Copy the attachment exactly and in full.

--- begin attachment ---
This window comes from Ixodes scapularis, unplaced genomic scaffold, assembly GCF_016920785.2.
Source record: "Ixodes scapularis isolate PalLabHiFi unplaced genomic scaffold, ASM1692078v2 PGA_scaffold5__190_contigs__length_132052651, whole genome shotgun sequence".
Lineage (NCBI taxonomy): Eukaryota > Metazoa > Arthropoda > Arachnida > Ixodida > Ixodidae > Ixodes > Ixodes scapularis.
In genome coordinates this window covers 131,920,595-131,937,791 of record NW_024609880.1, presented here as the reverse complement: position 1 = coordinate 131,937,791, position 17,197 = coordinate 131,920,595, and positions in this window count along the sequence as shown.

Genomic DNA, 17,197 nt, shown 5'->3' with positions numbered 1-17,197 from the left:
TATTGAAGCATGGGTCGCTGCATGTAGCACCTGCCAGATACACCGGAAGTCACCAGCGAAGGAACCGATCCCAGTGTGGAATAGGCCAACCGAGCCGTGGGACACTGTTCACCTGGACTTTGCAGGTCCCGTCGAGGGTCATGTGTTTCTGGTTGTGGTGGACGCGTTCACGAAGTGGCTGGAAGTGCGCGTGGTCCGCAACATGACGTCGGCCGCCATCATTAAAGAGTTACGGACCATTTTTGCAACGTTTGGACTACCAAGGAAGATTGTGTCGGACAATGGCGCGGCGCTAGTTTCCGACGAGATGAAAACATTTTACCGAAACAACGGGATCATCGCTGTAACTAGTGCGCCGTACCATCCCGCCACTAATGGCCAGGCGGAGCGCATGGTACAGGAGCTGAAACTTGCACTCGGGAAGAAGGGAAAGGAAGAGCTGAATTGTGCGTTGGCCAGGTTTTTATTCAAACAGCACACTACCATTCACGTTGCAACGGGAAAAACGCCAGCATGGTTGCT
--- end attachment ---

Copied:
This window comes from Ixodes scapularis, unplaced genomic scaffold, assembly GCF_016920785.2.
Source record: "Ixodes scapularis isolate PalLabHiFi unplaced genomic scaffold, ASM1692078v2 PGA_scaffold5__190_contigs__length_132052651, whole genome shotgun sequence".
Lineage (NCBI taxonomy): Eukaryota > Metazoa > Arthropoda > Arachnida > Ixodida > Ixodidae > Ixodes > Ixodes scapularis.
In genome coordinates this window covers 131,920,595-131,937,791 of record NW_024609880.1, presented here as the reverse complement: position 1 = coordinate 131,937,791, position 17,197 = coordinate 131,920,595, and positions in this window count along the sequence as shown.

Genomic DNA, 17,197 nt, shown 5'->3' with positions numbered 1-17,197 from the left:
TATTGAAGCATGGGTCGCTGCATGTAGCACCTGCCAGATACACCGGAAGTCACCAGCGAAGGAACCGATCCCAGTGTGGAATAGGCCAACCGAGCCGTGGGACACTGTTCACCTGGACTTTGCAGGTCCCGTCGAGGGTCATGTGTTTCTGGTTGTGGTGGACGCGTTCACGAAGTGGCTGGAAGTGCGCGTGGTCCGCAACATGACGTCGGCCGCCATCATTAAAGAGTTACGGACCATTTTTGCAACGTTTGGACTACCAAGGAAGATTGTGTCGGACAATGGCGCGGCGCTAGTTTCCGACGAGATGAAAACATTTTACCGAAACAACGGGATCATCGCTGTAACTAGTGCGCCGTACCATCCCGCCACTAATGGCCAGGCGGAGCGCATGGTACAGGAGCTGAAACTTGCACTCGGGAAGAAGGGAAAGGAAGAGCTGAATTGTGCGTTGGCCAGGTTTTTATTCAAACAGCACACTACCATTCACGTTGCAACGGGAAAAACGCCAGCATGGTTGCT